ALERT - GROUNDWATER CLAIMS ARE RISING IN NJ AND AN RAO MAY NOT SUFFICE
OFTEN HEARD COMPLAINT:
This addresses the uncertainty which prospective purchasers of contaminated property in New Jersey often face at the time of acquisition of title, when a soil clean-up has been completed but an ongoing investigation of contaminated groundwater (being conducted by others) is ongoing. Such groundwater contamination often has migrated (or it has the potential to migrate) off of the property being purchased and onto neighboring properties. Often this groundwater has become co-mingled with contaminated groundwater emanating from neighboring properties.
THE DILEMMA - INNOCENT PURCHASER LIABILITY:
There are many statutes intended to protect a person who acquires property after a discharge occurs, and who relies on investigation and clean-up being done by its seller or others. These statutes are not always consistent. Here are the issues which most often arise:
1. Absent a statutory defense, every property owner in the chain of title is strictly liable for environmental conditions on or emanating from their property
2. A property owner who conducts a preliminary assessment of environmental conditions prior to closing is only “innocent” (not liable for) as to conditions which are unknown or not discovered at the time of closing.
3. A purchaser who conducts proper due diligence and relies on a no further action determination (a/k/a Remedial Action Outcome (“RAO”) Letter) obtained by others, should, according to the NJ Spill Act (“Spill Act”), be immune from claims for clean-up costs or for any other damages to the State or to other persons “but the same statute which confers this immunity qualifies it by stating that such compliance shall not relieve any person of liability for a discharge that is off the site of the property” covered by the RAO (NJSA 58.10-23.11g(d)(2)(e)).
4. A 2005 amendment to the Spill Act (NJSA 58:10-23.11f22) intended to give a prospective purchaser additional immunity from claims resulting from migration of contaminated groundwater off that person’s property when co-mingled groundwater contamination from a neighboring property is of the same variety; this amendment also qualifies that immunity as limited to claims for “clean-up and removal costs”.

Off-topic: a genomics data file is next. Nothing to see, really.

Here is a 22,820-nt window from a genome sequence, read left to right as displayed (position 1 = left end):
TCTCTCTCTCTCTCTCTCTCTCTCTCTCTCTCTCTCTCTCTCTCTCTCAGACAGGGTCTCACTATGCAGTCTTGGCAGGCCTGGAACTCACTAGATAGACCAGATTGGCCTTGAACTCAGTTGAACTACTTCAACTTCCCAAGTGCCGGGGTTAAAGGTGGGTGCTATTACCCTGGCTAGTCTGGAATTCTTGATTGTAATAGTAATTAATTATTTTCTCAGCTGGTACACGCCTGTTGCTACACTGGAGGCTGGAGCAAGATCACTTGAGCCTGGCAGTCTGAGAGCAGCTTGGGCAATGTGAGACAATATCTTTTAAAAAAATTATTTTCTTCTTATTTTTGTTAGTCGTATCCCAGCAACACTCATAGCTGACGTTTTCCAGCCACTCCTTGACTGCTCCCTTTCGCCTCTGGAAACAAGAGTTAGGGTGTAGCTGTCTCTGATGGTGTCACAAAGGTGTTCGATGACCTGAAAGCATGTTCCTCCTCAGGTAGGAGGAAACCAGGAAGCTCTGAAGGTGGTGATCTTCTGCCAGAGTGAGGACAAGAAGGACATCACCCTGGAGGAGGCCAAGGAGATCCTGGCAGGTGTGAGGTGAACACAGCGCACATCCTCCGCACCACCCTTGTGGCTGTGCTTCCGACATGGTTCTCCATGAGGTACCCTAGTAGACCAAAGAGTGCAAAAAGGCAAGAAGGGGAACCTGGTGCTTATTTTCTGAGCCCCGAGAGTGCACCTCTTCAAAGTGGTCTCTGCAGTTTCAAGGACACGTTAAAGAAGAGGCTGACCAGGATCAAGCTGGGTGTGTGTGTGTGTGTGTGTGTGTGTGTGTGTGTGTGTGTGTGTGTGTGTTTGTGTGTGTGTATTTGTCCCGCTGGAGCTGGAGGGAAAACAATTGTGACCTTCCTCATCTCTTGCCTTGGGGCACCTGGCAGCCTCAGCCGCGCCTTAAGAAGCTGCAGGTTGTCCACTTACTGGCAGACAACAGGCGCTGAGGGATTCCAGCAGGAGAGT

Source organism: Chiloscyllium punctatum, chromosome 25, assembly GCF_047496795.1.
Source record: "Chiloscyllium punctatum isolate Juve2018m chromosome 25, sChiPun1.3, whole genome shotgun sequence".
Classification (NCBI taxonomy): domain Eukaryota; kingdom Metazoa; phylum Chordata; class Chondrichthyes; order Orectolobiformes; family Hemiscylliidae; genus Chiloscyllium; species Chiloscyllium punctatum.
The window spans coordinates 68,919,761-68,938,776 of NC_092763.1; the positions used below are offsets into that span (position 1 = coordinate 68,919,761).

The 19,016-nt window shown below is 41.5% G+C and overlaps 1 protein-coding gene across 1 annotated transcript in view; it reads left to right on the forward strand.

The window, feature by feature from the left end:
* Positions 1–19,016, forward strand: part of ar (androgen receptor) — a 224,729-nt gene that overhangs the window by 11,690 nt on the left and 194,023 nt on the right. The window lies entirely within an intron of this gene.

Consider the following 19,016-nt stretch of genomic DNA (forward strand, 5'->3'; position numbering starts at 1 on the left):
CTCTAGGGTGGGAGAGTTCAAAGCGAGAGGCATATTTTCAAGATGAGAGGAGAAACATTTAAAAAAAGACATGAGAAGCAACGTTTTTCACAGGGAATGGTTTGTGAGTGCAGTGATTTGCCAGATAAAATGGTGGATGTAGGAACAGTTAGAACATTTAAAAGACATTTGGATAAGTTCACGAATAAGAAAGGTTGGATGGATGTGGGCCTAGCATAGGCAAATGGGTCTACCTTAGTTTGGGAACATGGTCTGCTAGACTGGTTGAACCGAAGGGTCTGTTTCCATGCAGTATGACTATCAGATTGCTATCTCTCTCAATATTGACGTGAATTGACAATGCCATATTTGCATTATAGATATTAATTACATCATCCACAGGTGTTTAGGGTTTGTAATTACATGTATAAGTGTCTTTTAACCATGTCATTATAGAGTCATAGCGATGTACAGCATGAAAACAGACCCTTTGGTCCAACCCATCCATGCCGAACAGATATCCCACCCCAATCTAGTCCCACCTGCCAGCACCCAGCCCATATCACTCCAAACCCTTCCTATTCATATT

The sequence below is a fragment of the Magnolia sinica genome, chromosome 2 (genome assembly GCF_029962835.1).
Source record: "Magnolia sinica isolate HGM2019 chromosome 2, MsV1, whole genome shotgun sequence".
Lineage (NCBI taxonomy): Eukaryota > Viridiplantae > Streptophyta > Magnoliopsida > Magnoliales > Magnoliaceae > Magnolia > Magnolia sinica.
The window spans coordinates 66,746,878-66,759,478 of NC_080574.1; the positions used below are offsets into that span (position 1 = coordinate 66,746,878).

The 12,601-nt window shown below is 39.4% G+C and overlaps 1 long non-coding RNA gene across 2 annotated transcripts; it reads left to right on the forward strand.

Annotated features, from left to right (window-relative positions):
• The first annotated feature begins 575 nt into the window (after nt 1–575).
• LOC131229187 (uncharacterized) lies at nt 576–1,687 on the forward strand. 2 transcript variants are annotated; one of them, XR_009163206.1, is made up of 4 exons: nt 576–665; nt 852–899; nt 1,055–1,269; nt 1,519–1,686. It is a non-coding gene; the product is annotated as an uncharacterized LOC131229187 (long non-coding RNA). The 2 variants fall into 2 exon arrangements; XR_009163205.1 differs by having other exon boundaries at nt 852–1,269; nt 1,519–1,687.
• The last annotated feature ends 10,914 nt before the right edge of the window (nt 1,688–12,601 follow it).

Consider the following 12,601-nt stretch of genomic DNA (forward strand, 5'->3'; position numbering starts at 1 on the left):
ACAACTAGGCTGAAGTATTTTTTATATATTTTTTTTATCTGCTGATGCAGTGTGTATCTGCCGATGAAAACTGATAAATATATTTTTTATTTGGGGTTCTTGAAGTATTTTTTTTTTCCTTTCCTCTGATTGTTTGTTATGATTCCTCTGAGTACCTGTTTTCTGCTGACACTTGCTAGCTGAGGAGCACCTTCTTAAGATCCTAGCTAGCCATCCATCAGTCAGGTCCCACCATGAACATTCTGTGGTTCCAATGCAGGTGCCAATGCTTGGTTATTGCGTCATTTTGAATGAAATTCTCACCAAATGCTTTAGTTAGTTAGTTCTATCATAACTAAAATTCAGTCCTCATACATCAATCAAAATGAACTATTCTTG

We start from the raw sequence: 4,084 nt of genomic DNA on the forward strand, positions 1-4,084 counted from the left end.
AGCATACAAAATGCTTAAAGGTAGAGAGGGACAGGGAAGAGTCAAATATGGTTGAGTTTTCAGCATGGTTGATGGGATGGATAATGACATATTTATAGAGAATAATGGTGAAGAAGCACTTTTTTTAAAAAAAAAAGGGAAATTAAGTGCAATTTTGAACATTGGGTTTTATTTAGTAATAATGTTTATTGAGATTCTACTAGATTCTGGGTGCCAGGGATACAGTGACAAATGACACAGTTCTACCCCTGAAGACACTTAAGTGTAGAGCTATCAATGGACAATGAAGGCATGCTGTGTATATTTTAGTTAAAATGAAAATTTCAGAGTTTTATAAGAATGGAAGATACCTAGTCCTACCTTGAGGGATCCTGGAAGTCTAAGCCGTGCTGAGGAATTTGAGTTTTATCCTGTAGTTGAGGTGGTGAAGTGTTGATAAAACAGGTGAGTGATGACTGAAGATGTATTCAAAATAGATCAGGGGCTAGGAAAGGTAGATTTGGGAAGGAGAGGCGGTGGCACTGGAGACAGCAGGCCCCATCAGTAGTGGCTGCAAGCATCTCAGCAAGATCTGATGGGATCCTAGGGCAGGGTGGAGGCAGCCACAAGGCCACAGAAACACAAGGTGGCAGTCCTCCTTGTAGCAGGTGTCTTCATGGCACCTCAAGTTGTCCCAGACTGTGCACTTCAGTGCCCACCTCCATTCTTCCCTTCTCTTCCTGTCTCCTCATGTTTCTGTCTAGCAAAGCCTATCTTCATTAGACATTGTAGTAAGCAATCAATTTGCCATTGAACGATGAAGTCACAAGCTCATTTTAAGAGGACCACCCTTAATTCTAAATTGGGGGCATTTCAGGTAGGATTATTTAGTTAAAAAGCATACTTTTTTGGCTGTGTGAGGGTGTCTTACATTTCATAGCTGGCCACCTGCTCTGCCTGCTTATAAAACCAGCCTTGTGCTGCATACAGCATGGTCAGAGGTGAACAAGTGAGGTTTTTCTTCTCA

POSSIBLE OPTIONS TO SHORE UP “INNOCENT PURCHASER” STATUTE:
Each case is unique to its facts, and while not intended as legal advice, there are general guidelines available to prospective purchasers for better protection against post-closing damage claims:
1. Don’t acquire title until after your Seller obtains a site wide RAO, and consider environmental insurance to protect against the possibility that the DEP may audit/revoke an RAO.
2. If your seller indemnifies you for claims relating to an ongoing clean-up of contaminated groundwater, try to obtain alternate security if there’s a danger your seller may not have sufficient assets to satisfy such claims.
3. If, despite a seller’s indemnity, your seller doesn’t defend a remedial RAO in a timely manner, you should have the option to undertake the defense yourself; defense and expert costs to remediate or revoke a groundwater RAO will be significant.
4. Considering escrowing sufficient funds at closing to pay the deductible required for a claim under an environmental insurance policy.
Comments or questions, contact Steve Gray at (201) 330-7459; email@example.com.
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